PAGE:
22 Apr Tesco Every Day Value Spanish White Wine – A Review
Tesco Every Day Value Spanish White Wine – A Review
“Uncomplicated wine, great taste.” These words are printed in green ink upon the rectangular tower of white recyclable cardboard, the carton that houses this litre of cheap Spanish wine that I’ve been called to write about. I have been appointed the futile task of trying to explain to you its gentleness, its deceptive tang that I’ve been raving about to anyone within earshot over the past few days in the village. The explanation offered on the carton, of course, is a comical understatement: for uncomplicated, read strange; for great, read overwhelming.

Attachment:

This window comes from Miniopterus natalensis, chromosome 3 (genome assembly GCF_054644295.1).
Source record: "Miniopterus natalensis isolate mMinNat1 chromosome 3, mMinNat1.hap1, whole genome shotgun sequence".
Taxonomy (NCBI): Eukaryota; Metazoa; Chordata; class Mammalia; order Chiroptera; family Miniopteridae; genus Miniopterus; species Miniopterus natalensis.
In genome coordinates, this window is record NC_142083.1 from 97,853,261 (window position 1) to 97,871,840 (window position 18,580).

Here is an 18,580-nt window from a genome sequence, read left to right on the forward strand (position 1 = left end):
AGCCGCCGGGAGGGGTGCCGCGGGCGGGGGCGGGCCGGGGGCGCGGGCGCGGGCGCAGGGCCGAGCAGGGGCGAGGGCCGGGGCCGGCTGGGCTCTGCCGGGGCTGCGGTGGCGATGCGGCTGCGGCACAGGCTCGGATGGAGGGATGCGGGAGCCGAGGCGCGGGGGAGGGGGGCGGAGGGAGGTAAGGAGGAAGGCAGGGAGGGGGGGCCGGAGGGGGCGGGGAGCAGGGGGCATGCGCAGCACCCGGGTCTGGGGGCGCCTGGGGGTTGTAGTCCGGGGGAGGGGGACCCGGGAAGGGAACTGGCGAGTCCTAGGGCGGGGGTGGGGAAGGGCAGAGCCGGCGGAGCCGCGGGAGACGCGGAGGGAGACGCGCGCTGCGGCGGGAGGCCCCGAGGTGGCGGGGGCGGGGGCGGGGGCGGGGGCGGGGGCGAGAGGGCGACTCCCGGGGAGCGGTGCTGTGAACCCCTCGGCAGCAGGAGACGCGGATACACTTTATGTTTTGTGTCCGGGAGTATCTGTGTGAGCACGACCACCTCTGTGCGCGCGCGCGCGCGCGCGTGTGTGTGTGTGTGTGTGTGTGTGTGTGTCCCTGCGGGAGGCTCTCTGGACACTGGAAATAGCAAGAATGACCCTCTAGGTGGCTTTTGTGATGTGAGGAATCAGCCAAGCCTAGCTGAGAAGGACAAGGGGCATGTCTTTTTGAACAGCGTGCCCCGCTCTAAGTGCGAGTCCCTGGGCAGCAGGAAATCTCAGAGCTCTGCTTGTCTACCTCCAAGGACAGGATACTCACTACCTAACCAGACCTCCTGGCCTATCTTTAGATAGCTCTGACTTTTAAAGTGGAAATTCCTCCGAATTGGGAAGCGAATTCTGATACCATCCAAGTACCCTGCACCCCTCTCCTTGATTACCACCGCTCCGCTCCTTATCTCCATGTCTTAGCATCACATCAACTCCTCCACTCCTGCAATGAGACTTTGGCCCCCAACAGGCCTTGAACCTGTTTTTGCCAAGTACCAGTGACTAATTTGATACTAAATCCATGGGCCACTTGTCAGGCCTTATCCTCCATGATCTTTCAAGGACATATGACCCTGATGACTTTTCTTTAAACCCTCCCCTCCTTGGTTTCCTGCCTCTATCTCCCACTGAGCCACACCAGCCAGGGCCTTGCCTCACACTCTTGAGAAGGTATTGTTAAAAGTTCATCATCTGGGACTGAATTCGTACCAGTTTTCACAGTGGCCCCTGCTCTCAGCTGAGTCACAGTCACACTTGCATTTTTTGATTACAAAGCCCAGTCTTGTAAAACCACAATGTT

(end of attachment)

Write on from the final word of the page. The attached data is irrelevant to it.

Now, join me: I pick up the carton and I bounce it about in my hands, I turn it on its side and caress it with tender strokes like I would the naked hip of a Dutch whore. It is a full object in itself: it requires no further perfection. I bounce it against the walls of my room and off the linoleum floor; its contents make only the slightest swish amid the turbulence. It is bulging, bursting, throbbing, but so perfect that it pains me to turn and unscrew the cap and crack the tendrils of the seal one by one with the irrevocable motion of my thumb and index finger, propelled by the helpless wrist of my right arm, barely mine anymore for thirst, and then: the ascending near-effluvium reaches my nostrils and within milliseconds ferments into a gratifying fragrance, like an estranged lover emerging from behind willow trees at dusk. I place the carton down on my desk and wring my hands, hyperventilating like a dog, for this tired ecstasy is within reach once more, and I’m so nervously aware of it.